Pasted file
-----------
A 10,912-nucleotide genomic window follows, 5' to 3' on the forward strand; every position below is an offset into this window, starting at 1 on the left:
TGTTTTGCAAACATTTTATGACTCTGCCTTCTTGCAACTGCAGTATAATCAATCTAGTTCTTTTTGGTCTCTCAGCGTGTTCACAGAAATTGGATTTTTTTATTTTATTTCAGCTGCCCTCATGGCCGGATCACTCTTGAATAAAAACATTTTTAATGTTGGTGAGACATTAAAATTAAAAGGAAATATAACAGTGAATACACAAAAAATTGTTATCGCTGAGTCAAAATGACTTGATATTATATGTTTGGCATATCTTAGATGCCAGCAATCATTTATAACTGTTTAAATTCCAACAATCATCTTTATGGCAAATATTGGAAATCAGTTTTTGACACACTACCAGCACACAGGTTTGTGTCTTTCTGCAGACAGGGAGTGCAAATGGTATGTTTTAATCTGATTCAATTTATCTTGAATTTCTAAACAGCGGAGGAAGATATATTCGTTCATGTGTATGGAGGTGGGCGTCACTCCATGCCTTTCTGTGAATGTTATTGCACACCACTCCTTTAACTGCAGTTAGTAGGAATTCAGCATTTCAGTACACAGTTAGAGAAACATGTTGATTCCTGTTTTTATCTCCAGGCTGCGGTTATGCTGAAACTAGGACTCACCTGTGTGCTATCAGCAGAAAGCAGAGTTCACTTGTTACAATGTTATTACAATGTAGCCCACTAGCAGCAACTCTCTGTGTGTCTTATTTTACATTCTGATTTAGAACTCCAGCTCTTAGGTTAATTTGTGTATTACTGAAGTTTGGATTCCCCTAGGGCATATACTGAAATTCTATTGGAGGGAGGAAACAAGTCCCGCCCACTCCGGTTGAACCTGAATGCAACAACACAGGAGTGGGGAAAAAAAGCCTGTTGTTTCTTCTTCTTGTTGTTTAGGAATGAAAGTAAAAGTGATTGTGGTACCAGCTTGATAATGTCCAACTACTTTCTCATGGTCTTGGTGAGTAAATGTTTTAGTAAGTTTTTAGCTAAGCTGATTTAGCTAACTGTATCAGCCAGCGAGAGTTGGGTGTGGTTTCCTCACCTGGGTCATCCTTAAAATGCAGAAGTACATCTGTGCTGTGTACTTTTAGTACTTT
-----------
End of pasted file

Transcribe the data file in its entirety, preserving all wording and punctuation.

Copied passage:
A 10,912-nucleotide genomic window follows, 5' to 3' on the forward strand; every position below is an offset into this window, starting at 1 on the left:
TGTTTTGCAAACATTTTATGACTCTGCCTTCTTGCAACTGCAGTATAATCAATCTAGTTCTTTTTGGTCTCTCAGCGTGTTCACAGAAATTGGATTTTTTTATTTTATTTCAGCTGCCCTCATGGCCGGATCACTCTTGAATAAAAACATTTTTAATGTTGGTGAGACATTAAAATTAAAAGGAAATATAACAGTGAATACACAAAAAATTGTTATCGCTGAGTCAAAATGACTTGATATTATATGTTTGGCATATCTTAGATGCCAGCAATCATTTATAACTGTTTAAATTCCAACAATCATCTTTATGGCAAATATTGGAAATCAGTTTTTGACACACTACCAGCACACAGGTTTGTGTCTTTCTGCAGACAGGGAGTGCAAATGGTATGTTTTAATCTGATTCAATTTATCTTGAATTTCTAAACAGCGGAGGAAGATATATTCGTTCATGTGTATGGAGGTGGGCGTCACTCCATGCCTTTCTGTGAATGTTATTGCACACCACTCCTTTAACTGCAGTTAGTAGGAATTCAGCATTTCAGTACACAGTTAGAGAAACATGTTGATTCCTGTTTTTATCTCCAGGCTGCGGTTATGCTGAAACTAGGACTCACCTGTGTGCTATCAGCAGAAAGCAGAGTTCACTTGTTACAATGTTATTACAATGTAGCCCACTAGCAGCAACTCTCTGTGTGTCTTATTTTACATTCTGATTTAGAACTCCAGCTCTTAGGTTAATTTGTGTATTACTGAAGTTTGGATTCCCCTAGGGCATATACTGAAATTCTATTGGAGGGAGGAAACAAGTCCCGCCCACTCCGGTTGAACCTGAATGCAACAACACAGGAGTGGGGAAAAAAAGCCTGTTGTTTCTTCTTCTTGTTGTTTAGGAATGAAAGTAAAAGTGATTGTGGTACCAGCTTGATAATGTCCAACTACTTTCTCATGGTCTTGGTGAGTAAATGTTTTAGTAAGTTTTTAGCTAAGCTGATTTAGCTAACTGTATCAGCCAGCGAGAGTTGGGTGTGGTTTCCTCACCTGGGTCATCCTTAAAATGCAGAAGTACATCTGTGCTGTGTACTTTTAGTACTTT